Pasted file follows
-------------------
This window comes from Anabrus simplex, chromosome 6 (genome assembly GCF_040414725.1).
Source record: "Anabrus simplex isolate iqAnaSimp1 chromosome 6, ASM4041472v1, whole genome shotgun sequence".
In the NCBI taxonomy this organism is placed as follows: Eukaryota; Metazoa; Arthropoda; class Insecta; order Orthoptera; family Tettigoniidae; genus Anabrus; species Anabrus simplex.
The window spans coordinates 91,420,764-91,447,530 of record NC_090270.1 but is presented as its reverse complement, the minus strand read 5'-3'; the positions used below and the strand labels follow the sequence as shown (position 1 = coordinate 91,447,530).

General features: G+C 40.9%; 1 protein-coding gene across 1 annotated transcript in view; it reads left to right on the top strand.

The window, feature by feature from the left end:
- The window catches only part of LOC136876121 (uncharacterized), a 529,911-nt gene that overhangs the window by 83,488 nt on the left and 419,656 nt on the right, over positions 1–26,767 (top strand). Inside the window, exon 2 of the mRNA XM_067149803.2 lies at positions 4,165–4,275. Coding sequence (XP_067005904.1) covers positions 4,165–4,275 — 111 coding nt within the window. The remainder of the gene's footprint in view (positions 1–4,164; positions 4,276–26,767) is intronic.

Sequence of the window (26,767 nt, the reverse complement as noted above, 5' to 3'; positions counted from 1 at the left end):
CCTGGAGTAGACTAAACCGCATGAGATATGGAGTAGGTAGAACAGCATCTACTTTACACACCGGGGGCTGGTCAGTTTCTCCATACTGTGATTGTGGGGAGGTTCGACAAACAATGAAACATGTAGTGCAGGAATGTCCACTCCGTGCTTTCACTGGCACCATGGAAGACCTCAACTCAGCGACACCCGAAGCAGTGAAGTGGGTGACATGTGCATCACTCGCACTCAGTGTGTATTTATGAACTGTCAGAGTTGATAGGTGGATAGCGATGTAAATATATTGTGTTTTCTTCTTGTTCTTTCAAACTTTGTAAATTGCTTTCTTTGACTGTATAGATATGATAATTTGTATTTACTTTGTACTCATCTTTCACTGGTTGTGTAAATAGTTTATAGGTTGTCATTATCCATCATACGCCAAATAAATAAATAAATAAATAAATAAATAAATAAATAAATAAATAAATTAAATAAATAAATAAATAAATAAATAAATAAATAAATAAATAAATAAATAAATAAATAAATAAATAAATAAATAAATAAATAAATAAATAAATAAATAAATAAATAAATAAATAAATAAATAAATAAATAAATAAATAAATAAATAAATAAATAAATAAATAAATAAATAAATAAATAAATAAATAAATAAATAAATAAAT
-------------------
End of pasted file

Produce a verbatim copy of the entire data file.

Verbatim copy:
This window comes from Anabrus simplex, chromosome 6 (genome assembly GCF_040414725.1).
Source record: "Anabrus simplex isolate iqAnaSimp1 chromosome 6, ASM4041472v1, whole genome shotgun sequence".
In the NCBI taxonomy this organism is placed as follows: Eukaryota; Metazoa; Arthropoda; class Insecta; order Orthoptera; family Tettigoniidae; genus Anabrus; species Anabrus simplex.
The window spans coordinates 91,420,764-91,447,530 of record NC_090270.1 but is presented as its reverse complement, the minus strand read 5'-3'; the positions used below and the strand labels follow the sequence as shown (position 1 = coordinate 91,447,530).

General features: G+C 40.9%; 1 protein-coding gene across 1 annotated transcript in view; it reads left to right on the top strand.

The window, feature by feature from the left end:
- The window catches only part of LOC136876121 (uncharacterized), a 529,911-nt gene that overhangs the window by 83,488 nt on the left and 419,656 nt on the right, over positions 1–26,767 (top strand). Inside the window, exon 2 of the mRNA XM_067149803.2 lies at positions 4,165–4,275. Coding sequence (XP_067005904.1) covers positions 4,165–4,275 — 111 coding nt within the window. The remainder of the gene's footprint in view (positions 1–4,164; positions 4,276–26,767) is intronic.

Sequence of the window (26,767 nt, the reverse complement as noted above, 5' to 3'; positions counted from 1 at the left end):
CCTGGAGTAGACTAAACCGCATGAGATATGGAGTAGGTAGAACAGCATCTACTTTACACACCGGGGGCTGGTCAGTTTCTCCATACTGTGATTGTGGGGAGGTTCGACAAACAATGAAACATGTAGTGCAGGAATGTCCACTCCGTGCTTTCACTGGCACCATGGAAGACCTCAACTCAGCGACACCCGAAGCAGTGAAGTGGGTGACATGTGCATCACTCGCACTCAGTGTGTATTTATGAACTGTCAGAGTTGATAGGTGGATAGCGATGTAAATATATTGTGTTTTCTTCTTGTTCTTTCAAACTTTGTAAATTGCTTTCTTTGACTGTATAGATATGATAATTTGTATTTACTTTGTACTCATCTTTCACTGGTTGTGTAAATAGTTTATAGGTTGTCATTATCCATCATACGCCAAATAAATAAATAAATAAATAAATAAATAAATAAATAAATAAATAAATTAAATAAATAAATAAATAAATAAATAAATAAATAAATAAATAAATAAATAAATAAATAAATAAATAAATAAATAAATAAATAAATAAATAAATAAATAAATAAATAAATAAATAAATAAATAAATAAATAAATAAATAAATAAATAAATAAATAAATAAATAAATAAATAAATAAATAAATAAATAAATAAATAAATAAAT